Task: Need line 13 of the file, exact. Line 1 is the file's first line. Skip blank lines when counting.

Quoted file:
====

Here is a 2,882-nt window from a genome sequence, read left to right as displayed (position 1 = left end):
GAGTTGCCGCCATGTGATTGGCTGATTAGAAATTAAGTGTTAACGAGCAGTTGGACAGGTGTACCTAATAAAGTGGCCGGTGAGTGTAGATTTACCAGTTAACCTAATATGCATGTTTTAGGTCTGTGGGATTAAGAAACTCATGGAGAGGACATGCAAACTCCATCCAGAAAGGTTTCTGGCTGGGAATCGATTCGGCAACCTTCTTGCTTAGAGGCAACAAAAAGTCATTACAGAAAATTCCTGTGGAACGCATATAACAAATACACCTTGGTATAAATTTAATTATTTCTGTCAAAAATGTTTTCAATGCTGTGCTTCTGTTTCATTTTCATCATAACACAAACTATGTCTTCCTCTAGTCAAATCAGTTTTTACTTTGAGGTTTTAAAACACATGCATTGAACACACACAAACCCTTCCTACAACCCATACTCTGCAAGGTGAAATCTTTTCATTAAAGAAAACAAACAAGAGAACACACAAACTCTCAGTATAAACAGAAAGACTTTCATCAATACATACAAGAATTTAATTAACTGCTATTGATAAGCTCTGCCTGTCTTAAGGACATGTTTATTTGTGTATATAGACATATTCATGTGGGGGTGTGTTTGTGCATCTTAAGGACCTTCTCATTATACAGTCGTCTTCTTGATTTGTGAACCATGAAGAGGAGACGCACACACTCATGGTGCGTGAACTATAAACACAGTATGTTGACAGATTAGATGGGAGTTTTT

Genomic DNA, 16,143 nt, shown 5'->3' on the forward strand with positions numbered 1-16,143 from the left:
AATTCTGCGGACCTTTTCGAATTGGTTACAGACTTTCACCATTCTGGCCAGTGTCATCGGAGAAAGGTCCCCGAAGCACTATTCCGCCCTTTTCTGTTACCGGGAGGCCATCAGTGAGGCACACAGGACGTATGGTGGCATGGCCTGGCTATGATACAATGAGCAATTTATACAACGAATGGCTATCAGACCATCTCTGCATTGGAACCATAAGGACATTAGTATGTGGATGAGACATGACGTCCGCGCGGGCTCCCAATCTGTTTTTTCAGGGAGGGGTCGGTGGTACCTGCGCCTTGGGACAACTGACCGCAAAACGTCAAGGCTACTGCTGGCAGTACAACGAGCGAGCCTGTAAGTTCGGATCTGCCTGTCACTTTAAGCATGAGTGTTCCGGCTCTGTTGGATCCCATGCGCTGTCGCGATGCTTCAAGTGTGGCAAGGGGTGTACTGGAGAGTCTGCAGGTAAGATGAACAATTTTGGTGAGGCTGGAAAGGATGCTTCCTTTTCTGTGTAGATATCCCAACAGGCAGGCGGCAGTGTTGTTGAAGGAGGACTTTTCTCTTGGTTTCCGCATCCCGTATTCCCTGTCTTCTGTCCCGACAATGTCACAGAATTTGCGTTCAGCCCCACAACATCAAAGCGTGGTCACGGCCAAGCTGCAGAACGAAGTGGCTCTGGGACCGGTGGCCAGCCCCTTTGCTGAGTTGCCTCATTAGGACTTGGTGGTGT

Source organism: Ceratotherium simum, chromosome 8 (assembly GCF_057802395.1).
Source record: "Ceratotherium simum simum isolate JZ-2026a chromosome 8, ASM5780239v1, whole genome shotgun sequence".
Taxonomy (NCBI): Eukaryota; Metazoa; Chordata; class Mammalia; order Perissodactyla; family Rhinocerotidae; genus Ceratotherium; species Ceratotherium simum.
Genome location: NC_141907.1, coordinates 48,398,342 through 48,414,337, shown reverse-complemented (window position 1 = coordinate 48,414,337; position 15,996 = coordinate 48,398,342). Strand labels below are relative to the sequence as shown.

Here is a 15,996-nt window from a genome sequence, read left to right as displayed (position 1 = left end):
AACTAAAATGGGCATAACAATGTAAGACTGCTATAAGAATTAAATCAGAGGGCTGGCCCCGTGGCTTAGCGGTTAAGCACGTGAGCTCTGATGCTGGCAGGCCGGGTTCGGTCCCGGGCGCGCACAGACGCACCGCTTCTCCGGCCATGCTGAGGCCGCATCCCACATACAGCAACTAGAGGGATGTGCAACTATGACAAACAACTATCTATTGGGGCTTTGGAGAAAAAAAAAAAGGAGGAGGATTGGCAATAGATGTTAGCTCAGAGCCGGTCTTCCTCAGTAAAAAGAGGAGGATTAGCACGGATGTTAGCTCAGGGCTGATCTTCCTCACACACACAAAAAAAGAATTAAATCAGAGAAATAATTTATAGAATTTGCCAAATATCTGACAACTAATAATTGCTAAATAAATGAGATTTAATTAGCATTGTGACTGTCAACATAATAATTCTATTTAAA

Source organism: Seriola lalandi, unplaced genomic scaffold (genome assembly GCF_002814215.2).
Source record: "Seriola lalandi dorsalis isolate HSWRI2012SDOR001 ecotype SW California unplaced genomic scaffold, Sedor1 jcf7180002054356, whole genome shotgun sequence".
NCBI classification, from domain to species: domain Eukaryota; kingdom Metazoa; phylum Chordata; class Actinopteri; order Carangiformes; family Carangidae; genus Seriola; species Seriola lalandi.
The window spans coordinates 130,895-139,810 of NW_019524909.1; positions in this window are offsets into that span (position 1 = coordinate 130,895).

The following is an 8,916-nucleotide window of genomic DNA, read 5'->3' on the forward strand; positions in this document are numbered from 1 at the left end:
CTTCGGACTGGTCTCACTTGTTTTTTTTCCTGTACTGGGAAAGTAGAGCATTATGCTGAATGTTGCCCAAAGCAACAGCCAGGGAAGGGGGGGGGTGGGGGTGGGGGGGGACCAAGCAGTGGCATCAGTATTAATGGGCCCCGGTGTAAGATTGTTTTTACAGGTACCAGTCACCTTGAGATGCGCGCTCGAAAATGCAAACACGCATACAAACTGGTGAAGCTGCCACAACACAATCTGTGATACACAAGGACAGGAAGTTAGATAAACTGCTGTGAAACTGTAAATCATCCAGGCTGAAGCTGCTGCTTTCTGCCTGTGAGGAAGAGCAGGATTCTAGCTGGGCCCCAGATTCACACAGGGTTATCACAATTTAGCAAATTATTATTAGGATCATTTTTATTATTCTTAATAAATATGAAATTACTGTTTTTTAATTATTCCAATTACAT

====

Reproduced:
NCBI classification, from domain to species: domain Eukaryota; kingdom Metazoa; phylum Chordata; class Actinopteri; order Carangiformes; family Carangidae; genus Seriola; species Seriola lalandi.